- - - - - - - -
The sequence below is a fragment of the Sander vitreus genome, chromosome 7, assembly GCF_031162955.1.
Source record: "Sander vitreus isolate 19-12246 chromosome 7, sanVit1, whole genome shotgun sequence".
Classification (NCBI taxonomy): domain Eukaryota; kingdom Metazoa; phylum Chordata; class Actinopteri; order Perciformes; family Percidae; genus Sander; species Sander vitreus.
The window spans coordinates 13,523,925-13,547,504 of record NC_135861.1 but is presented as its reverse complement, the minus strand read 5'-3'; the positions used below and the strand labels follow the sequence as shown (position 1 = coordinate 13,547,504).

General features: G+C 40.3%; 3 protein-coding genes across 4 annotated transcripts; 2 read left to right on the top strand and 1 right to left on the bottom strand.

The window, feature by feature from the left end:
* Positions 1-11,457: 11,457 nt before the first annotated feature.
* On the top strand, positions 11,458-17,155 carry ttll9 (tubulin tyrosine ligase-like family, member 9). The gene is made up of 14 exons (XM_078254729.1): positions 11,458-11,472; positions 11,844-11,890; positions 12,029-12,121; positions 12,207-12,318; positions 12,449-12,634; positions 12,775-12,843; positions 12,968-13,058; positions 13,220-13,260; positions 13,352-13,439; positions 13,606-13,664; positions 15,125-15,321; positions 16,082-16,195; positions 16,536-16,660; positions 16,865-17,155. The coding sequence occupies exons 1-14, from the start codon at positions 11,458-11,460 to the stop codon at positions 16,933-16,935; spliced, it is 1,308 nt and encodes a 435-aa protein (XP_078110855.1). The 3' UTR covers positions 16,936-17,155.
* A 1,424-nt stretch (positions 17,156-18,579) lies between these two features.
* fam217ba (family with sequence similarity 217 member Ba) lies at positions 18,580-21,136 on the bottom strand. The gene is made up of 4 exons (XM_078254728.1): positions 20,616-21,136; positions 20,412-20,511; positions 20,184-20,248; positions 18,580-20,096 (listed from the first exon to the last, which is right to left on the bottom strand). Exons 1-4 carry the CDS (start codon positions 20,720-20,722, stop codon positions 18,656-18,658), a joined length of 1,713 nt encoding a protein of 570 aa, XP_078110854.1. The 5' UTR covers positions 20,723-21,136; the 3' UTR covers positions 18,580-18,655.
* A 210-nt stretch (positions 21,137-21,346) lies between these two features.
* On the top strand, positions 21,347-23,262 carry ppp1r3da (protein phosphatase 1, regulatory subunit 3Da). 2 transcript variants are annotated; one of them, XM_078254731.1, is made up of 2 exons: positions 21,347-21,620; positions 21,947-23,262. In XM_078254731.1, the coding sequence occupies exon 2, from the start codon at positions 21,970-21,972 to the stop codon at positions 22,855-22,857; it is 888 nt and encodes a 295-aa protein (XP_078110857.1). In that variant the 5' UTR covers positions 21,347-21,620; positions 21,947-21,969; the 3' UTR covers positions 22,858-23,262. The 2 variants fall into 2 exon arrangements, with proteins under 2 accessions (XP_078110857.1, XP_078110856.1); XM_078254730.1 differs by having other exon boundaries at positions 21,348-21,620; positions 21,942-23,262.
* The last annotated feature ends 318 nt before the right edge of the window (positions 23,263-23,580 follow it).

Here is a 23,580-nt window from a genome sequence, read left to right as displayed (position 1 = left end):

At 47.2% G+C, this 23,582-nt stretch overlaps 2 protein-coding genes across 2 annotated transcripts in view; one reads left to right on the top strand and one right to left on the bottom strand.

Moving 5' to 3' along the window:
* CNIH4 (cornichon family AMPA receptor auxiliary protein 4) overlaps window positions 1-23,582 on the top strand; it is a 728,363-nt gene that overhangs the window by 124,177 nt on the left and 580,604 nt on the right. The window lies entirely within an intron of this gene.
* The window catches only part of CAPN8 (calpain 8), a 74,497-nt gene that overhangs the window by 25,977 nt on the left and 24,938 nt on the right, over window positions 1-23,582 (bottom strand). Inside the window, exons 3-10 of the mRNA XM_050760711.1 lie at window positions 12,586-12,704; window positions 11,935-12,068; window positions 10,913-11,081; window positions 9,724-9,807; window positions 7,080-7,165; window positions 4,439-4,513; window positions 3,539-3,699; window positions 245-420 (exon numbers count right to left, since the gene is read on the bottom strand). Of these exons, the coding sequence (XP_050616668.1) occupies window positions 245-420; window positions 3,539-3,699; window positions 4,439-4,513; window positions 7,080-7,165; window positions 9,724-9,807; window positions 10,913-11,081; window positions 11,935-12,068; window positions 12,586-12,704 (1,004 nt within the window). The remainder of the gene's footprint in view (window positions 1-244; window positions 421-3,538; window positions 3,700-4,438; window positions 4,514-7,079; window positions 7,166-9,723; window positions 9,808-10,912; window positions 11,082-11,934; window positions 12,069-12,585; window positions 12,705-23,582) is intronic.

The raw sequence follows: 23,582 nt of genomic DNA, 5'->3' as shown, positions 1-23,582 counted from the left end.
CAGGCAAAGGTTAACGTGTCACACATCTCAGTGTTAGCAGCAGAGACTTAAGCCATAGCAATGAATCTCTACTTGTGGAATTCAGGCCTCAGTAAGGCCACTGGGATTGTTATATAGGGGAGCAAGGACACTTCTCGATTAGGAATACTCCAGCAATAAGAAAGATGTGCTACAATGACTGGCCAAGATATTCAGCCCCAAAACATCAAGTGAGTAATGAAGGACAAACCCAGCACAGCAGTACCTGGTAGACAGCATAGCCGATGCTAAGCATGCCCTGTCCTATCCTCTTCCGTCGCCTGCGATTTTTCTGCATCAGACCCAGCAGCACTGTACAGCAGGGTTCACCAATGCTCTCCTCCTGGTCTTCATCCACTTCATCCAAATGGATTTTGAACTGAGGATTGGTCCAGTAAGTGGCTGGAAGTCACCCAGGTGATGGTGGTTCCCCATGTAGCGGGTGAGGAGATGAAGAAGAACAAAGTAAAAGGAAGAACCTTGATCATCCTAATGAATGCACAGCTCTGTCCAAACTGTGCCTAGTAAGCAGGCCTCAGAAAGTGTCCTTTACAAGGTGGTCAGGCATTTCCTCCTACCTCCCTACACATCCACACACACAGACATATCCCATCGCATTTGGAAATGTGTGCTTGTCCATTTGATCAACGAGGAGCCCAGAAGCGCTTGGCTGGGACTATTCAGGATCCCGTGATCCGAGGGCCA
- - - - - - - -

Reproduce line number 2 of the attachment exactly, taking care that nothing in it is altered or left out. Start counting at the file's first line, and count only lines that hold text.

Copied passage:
Source record: "Sander vitreus isolate 19-12246 chromosome 7, sanVit1, whole genome shotgun sequence".